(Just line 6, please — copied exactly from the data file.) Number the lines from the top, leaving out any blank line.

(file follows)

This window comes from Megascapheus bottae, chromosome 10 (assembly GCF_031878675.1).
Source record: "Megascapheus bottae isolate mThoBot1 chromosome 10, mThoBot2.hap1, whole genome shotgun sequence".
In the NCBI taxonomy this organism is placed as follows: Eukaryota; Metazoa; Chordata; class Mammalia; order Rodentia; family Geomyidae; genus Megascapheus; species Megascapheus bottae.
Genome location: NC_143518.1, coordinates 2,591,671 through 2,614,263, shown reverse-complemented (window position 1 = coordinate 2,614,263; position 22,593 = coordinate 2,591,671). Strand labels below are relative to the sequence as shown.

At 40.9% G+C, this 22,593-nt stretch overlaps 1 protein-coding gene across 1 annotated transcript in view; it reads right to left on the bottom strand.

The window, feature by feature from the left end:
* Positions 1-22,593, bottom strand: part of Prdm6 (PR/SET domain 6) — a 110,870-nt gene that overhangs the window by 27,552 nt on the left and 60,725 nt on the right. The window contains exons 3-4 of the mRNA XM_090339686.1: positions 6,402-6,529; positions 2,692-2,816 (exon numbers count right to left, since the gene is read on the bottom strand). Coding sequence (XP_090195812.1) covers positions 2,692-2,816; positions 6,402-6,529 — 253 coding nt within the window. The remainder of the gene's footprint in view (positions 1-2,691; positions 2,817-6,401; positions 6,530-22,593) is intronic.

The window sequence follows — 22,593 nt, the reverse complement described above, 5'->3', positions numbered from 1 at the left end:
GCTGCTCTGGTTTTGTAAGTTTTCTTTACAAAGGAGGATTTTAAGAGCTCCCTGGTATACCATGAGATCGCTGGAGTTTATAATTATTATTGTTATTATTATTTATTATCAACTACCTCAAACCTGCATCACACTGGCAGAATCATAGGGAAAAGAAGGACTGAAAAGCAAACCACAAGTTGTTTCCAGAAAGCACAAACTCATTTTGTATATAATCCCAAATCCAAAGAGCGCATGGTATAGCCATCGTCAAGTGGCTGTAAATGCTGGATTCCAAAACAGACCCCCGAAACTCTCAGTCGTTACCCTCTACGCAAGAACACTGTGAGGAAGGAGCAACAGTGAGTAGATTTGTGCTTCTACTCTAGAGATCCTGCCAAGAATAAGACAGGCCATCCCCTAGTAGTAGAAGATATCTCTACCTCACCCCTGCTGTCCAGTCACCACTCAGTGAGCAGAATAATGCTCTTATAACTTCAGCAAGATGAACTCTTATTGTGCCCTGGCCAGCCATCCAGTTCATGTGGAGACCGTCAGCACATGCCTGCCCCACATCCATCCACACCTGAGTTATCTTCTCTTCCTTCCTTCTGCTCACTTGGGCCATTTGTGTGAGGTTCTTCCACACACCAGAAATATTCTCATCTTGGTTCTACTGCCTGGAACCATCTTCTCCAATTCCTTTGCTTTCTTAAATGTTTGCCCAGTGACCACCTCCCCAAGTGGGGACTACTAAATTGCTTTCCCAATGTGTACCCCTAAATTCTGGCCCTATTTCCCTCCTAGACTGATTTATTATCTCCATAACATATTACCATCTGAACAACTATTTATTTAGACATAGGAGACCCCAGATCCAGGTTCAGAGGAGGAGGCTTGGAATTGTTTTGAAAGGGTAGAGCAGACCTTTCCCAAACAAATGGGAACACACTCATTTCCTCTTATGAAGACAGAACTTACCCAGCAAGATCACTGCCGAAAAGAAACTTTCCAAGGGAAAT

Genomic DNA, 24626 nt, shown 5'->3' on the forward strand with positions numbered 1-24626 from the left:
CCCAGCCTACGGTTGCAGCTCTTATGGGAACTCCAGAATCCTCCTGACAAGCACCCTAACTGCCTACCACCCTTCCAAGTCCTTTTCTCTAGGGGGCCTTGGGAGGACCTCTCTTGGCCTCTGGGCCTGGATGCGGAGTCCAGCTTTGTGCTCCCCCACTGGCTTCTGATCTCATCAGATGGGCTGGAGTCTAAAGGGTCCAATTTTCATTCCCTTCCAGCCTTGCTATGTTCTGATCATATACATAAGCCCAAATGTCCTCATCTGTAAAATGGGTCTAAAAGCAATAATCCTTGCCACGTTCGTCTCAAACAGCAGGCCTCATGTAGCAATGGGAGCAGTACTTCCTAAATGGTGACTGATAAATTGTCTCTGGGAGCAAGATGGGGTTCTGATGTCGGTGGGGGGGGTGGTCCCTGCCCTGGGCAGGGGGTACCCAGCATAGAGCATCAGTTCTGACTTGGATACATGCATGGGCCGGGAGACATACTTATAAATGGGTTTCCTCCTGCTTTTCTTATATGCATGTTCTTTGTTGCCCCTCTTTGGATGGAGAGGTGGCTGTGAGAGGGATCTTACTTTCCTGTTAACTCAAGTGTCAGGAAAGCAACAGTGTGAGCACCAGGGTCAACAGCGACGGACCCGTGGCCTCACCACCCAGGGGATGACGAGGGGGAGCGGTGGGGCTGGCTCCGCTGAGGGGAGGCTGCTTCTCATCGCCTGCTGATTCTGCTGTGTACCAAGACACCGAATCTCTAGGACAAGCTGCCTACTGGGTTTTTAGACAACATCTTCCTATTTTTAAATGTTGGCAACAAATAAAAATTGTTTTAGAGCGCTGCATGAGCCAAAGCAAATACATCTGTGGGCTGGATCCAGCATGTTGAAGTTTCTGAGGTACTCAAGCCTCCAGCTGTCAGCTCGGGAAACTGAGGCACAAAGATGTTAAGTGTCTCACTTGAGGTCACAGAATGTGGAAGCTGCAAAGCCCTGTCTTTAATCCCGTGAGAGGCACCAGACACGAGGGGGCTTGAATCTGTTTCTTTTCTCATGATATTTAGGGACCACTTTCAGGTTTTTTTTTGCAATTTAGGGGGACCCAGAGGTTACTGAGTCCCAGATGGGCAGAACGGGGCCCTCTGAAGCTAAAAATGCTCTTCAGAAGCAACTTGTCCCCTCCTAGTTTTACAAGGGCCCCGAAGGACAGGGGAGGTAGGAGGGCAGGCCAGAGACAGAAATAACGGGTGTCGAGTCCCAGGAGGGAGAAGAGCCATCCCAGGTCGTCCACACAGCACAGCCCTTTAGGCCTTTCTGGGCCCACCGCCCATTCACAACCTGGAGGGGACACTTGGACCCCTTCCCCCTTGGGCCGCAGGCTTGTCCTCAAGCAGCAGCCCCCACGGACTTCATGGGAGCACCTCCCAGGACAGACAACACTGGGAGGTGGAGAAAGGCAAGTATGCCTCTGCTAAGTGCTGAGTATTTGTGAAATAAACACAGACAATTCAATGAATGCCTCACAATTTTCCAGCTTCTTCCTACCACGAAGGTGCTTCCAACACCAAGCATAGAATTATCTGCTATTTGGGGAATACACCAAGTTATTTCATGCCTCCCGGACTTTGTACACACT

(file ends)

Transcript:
The window, feature by feature from the left end: